Guidebook to the Constellations: Telescopic Sights, Tales, and Myths - The Patrick Moore Practical Astronomy Series (Paperback)Phil Simpson (author)
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This handbook is a guide to exploring the classical night sky and its wonderful telescopic sights. All 88 officially recognized constellations are presented in natural groups which are related by their origin and location in the sky. Each group is explained by a fascinating story which tells what each constellation represents, how it appears in the sky, and why the other constellations of the group are close by, or related in some other manner. Some of these stories are classical myths which show how and why ancient cultures saw the constellations as related groups. Others are about more modern astronomers who sought recognition by filling in the gaps between the ancient constellations with inventions of their own. Both types of stories are crafted to make the constellation groups memorable, so that amateur astronomers can not only locate and recognize the constellations more easily, but also be able to pinpoint the celestial objects they contain more quickly.
Specific instructions are given for finding each constellation, how to spell and pronounce the constellation and star names, plus the origins of the star names. Finder charts show each constellation group and a large area of sky around the group. These charts also indicate pointer stars which aid in finding the constellations.
More detailed charts show how each constellation figure is visualized through simple line drawings. For each constellation, there is a table of about 10 to 30 telescopic objects selected to include a wide range of difficulty. Some can be glimpsed with the unaided eye, others require a 12 or 14 inch telescope. All the most prominent telescopic objects are included, plus a varied selection of interesting, but much more difficult objects. The tables include each object's celestial coordinates, type, size, brightness, other information specific to each type of object, and a recommendation of the appropriate telescope size needed for good viewing.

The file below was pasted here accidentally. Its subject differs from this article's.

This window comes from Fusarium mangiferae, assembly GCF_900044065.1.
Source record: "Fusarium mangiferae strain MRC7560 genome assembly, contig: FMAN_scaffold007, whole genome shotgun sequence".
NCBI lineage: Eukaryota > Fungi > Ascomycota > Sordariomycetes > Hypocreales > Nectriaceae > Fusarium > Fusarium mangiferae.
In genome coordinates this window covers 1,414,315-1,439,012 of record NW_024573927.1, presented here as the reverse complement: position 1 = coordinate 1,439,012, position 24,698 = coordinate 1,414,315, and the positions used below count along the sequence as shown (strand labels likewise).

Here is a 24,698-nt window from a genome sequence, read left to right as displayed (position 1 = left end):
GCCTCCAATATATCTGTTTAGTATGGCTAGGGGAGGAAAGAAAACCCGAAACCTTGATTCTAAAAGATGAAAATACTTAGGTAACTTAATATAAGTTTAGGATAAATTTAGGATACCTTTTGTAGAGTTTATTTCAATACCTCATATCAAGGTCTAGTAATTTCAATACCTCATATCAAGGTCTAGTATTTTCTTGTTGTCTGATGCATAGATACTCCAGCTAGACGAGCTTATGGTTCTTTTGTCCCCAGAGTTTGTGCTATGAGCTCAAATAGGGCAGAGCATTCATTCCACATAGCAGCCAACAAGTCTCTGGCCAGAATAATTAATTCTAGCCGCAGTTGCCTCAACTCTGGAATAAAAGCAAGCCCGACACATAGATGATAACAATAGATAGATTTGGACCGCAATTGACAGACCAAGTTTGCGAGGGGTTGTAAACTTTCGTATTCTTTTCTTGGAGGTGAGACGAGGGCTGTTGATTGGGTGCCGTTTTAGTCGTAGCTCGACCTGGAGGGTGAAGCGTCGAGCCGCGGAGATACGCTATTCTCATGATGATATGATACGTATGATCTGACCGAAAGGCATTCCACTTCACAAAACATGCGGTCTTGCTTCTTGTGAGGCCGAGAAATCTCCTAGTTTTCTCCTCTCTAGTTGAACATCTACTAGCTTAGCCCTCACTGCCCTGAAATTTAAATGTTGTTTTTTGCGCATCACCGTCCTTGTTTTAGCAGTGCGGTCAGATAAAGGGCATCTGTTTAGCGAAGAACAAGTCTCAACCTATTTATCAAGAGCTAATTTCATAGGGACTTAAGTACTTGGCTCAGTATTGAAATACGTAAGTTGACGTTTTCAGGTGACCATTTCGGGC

There are also photographs of constellations and telescopic objects, detailed locator charts for the hard-to-find objects, and plots of binary star orbital motions. The same charts used to show the constellation figures are repeated, with the addition of symbols indicating the locations of all the selected telescopic objects.
An index and seven appendices help the user find specific objects or classes of objects.
Publisher: Springer-Verlag New York Inc.
Number of pages: 863
Weight: 1899 g
Dimensions: 254 x 178 x 36 mm
From the reviews:
"The book goes through each of the 88 constellations in use and also mentions some obsolete ones as well. ... This book also gives a lot of information about the various objects that might be of interest while observing the sky with a telescope - the tables include multiple stars, variable stars and star clusters where you can for example look up their magnitudes and spectral classes. ... Overall it's an excellent handbook to go through while looking for something to observe." (Kadri Tinn, AstroMadness.com, December, 2013)
"This book ... combines Simpson's experience of presenting the night sky to beginners with photographs and drawings by 13 other amateurs around the world. The result is a meaty tome of well over 850 pages, packed with information and illustrations that should keep any enthusiastic observer of the night sky busy for years. ... I can heartily recommend this book to all those learning their way around the sky, and who appreciate knowing the ancient stories of the stars as well as the modern science." (Ian Ridpath, The Observatory, Vol. 132 (1230), October, 2012)
"Guidebook to the Constellations is intended for observers wanting to move beyond a casual glance at the heavens. ... The book provides the visual depiction of each constellation in two different sketches, along with an image of the sky of the region. ... The book is illustrated with images from amateur astronomers. The appendixes provide an excellent summary of helpful definitions and reference material. Summing Up: Recommended. General audiences and lower-division undergraduates." (D. E. Hogg, Choice, Vol. 49 (11), July, 2012)
"The author has grouped those together which share common origins and myths to tell the tales and which can then be learned as a unit. ... There are plenty of images, all taken by amateurs, and, interestingly, many are shown both in their original format and processed to give the appearance in a medium sized telescope. ... the price and number of pages, it seems good value and very informative for those who want a single reference to the constellations and their objects." (Jonathan Gale, Plain Astronomy, Vol. 1 (1), March, 2012)